Brown Snake Envenomation Medication

Updated: May 12, 2017
  • Author: David Cheng, MD; Chief Editor: Joe Alcock, MD, MS  more...
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Medication

Medication Summary

The antidote for systemic envenomations by the brown snake is the equine-derived antivenin. In a study of 35 patients with severe brown snake envenomation, two thirds of the cases were neutralized with 5 ampules and 89% were neutralized with 10 ampules. [10] As with all equine-derived antivenins, anaphylaxis should be anticipated and treated if any allergic reactions occur. Pretreatment with antihistamines and corticosteroids should be included.

Hypotension should be treated with isotonic crystalloid infusions and vasopressors if blood pressure is refractory to fluids alone.

Tetanus toxoid should be given when indicated.

Cholinesterase inhibitors, such as edrophonium and neostigmine, may be given to palliate the neurological sequelae of the venom but should not replace definitive airway control.

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Antivenin

Class Summary

These agents give passive immunity to the venom and should be administered immediately if any signs of systemic toxicity are present.

Antivenin

According to the Antivenin Index, the monovalent form is not carried in the US but may be found in Australia (Commonwealth Serum Laboratories, Melbourne, Australia). The polyvalent antivenin may be obtained at the Bronx Zoo, but a local zoo may be contacted.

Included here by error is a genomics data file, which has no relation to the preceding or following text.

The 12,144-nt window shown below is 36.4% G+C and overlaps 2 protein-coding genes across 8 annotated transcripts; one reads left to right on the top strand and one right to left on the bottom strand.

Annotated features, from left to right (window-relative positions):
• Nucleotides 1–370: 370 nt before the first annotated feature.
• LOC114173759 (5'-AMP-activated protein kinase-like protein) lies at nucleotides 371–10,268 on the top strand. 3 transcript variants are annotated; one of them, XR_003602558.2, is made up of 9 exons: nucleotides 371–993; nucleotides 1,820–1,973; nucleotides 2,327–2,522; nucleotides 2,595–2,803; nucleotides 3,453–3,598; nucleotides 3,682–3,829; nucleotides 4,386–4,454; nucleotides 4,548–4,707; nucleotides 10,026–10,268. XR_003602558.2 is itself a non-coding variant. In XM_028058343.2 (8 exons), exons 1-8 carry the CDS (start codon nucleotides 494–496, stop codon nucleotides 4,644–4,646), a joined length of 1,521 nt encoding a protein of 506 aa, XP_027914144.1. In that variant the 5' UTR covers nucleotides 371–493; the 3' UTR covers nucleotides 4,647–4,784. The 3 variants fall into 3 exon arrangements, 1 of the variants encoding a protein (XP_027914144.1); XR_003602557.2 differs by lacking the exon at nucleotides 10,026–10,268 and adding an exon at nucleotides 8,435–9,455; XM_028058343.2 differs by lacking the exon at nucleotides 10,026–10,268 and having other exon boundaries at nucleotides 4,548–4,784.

Skin testing before antivenin administration is not recommended because it may sensitize the individual to future antivenin use and will delay the administration of the antivenin. Antihistamines and subcutaneous epinephrine should be administered (if no contraindications are present) before giving the antivenin.

1 U neutralizes 0.01 mg venom in vitro.

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Antihistamines

Class Summary

H1 and H2 blockers should be given to prevent immune mediated responses and may be continued for an additional 5 days or for as long as symptoms persist.

Diphenhydramine (Benadryl)

Diphenhydramine is for symptomatic relief of symptoms caused by the release of histamine in allergic reactions.

Cimetidine (Tagamet)

Cimetidine is an H2 antagonist that, when combined with an H1 type, may be useful in treating itching and flushing in anaphylaxis, pruritus, urticaria, and contact dermatitis that do not respond to H1 antagonists alone. Use this medication in addition to H1 antihistamines.

Chlorpheniramine (Chlor-Trimeton)

Chlorpheniramine competes with histamine or H1-receptor sites on effector cells in blood vessels and the respiratory tract.

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Corticosteroids

Class Summary

Corticosteroids should be used when evidence of an allergy-mediated event is present. However, the onset of action is approximately 4-6 hours and has limited benefit in the initial acute treatment of the rapidly deteriorating anaphylactic patient. Nonetheless, corticosteroids may benefit patients with persistent bronchospasm or hypotension.

Methylprednisolone (Solu-Medrol)

Methylprednisolone decreases inflammation by suppressing the migration of polymorphonuclear leukocytes and reversing increased capillary permeability.

Prednisone (Deltasone, Orasone, Sterapred)